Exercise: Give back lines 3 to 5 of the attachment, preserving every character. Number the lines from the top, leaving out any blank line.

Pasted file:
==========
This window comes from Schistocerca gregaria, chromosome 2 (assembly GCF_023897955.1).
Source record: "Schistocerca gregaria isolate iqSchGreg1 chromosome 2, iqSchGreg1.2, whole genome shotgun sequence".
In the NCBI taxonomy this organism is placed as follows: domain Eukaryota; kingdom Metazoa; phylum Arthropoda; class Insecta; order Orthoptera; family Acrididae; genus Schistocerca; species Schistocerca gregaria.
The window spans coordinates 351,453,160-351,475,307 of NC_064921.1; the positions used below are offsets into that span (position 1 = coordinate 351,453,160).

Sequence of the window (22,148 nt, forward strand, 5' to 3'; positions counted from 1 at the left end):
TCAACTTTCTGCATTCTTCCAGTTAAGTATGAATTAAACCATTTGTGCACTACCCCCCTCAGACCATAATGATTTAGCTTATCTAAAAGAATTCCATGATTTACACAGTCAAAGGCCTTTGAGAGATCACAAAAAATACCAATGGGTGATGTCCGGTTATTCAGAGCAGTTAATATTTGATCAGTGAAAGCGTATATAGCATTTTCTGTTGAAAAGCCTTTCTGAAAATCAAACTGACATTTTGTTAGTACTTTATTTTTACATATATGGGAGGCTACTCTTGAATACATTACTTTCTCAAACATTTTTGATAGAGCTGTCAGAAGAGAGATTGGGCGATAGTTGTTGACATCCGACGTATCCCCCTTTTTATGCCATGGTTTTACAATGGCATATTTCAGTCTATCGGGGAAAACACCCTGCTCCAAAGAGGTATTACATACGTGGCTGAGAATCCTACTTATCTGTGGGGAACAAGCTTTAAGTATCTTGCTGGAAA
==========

In the NCBI taxonomy this organism is placed as follows: domain Eukaryota; kingdom Metazoa; phylum Arthropoda; class Insecta; order Orthoptera; family Acrididae; genus Schistocerca; species Schistocerca gregaria.
The window spans coordinates 351,453,160-351,475,307 of NC_064921.1; the positions used below are offsets into that span (position 1 = coordinate 351,453,160).

Sequence of the window (22,148 nt, forward strand, 5' to 3'; positions counted from 1 at the left end):